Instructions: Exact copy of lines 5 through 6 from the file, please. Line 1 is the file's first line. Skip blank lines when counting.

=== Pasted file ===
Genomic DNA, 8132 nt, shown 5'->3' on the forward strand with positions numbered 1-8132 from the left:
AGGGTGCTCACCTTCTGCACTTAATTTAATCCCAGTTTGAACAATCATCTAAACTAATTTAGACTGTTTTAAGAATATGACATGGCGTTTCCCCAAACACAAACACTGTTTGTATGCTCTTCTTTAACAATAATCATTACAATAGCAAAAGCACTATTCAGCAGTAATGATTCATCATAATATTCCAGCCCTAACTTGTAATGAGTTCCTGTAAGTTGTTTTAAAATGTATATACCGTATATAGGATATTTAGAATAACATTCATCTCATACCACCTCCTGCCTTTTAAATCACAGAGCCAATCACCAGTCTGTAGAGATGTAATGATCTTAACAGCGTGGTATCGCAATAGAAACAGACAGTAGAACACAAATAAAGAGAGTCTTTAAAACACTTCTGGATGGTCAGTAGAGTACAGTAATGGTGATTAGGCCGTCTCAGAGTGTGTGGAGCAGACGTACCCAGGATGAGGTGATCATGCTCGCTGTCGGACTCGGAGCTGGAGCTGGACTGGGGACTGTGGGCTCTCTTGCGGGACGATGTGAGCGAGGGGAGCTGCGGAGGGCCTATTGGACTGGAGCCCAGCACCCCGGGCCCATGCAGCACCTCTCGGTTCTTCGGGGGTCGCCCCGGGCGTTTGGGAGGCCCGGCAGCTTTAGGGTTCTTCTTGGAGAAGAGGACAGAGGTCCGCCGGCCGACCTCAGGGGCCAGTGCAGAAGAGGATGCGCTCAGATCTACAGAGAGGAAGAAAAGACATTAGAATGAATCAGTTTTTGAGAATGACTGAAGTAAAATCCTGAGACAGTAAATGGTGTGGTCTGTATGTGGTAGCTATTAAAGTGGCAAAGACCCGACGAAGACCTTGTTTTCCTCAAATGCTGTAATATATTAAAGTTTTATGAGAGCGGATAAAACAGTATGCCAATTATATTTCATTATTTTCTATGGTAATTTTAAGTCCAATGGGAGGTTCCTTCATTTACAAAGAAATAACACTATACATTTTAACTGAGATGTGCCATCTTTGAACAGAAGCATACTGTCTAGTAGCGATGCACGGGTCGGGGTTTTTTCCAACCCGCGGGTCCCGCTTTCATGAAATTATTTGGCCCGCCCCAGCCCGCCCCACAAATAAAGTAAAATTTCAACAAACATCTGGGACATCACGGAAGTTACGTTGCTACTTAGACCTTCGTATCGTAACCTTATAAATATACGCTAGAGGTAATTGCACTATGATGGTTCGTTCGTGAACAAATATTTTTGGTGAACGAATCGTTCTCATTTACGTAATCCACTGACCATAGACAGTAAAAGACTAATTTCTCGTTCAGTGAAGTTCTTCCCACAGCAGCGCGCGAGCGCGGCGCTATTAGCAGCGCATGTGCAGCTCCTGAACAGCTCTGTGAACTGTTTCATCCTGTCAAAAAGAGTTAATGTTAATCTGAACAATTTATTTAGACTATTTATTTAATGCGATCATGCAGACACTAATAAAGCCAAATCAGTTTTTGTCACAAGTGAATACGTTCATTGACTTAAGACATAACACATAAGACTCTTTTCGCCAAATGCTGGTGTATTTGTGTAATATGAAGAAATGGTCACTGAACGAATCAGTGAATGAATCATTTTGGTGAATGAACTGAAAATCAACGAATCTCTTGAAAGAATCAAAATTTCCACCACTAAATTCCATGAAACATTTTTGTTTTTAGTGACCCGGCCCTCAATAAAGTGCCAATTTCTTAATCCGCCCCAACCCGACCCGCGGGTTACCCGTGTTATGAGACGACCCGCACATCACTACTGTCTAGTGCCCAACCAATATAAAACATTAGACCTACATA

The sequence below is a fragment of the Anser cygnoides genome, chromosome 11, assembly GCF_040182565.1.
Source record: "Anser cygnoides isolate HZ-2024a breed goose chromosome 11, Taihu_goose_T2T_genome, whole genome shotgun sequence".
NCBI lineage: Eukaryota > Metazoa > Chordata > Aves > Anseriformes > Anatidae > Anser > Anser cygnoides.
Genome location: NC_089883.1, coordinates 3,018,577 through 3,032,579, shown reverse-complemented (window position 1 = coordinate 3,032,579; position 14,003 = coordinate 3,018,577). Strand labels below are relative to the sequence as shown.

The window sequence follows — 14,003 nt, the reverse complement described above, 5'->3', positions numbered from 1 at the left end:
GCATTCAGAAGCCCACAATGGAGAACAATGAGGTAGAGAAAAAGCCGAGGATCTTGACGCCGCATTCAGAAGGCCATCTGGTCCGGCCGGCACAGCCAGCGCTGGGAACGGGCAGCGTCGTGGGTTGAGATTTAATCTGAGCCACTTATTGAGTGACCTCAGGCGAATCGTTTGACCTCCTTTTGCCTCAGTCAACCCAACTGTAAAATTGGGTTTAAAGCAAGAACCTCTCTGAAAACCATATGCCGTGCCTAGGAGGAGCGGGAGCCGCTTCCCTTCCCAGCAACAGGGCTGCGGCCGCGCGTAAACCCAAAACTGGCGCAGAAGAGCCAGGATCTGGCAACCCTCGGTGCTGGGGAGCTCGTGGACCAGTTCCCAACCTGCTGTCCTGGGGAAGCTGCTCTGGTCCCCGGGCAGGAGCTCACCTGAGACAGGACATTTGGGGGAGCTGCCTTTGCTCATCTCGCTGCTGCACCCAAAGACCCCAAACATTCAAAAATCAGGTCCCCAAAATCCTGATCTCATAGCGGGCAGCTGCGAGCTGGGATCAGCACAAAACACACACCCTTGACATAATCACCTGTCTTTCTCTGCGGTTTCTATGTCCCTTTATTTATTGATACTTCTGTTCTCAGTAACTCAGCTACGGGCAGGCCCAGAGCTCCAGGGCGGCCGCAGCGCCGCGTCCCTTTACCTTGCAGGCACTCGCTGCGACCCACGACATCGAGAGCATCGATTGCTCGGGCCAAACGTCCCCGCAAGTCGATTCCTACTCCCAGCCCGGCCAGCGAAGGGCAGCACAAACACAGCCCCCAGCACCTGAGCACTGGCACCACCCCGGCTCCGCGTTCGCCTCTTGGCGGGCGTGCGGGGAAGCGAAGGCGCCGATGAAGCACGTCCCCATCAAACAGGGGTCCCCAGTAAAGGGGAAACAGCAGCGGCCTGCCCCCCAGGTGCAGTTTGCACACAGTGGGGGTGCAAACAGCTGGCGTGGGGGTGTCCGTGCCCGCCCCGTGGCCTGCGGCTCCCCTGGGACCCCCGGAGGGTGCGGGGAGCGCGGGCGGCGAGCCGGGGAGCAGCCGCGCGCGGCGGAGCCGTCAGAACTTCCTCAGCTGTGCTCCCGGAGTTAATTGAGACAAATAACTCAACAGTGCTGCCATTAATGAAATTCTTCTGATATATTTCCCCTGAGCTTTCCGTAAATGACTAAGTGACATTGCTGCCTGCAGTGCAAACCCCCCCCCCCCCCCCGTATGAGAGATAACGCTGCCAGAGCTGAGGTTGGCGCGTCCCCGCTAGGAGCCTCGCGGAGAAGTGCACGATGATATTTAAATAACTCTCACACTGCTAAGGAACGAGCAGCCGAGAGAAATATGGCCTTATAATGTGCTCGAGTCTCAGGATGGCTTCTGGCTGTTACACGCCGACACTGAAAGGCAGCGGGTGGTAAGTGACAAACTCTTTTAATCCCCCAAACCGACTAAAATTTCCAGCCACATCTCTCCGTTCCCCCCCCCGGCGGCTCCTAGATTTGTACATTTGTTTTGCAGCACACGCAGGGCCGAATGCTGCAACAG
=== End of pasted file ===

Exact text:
NCBI lineage: Eukaryota > Metazoa > Chordata > Aves > Anseriformes > Anatidae > Anser > Anser cygnoides.
Genome location: NC_089883.1, coordinates 3,018,577 through 3,032,579, shown reverse-complemented (window position 1 = coordinate 3,032,579; position 14,003 = coordinate 3,018,577). Strand labels below are relative to the sequence as shown.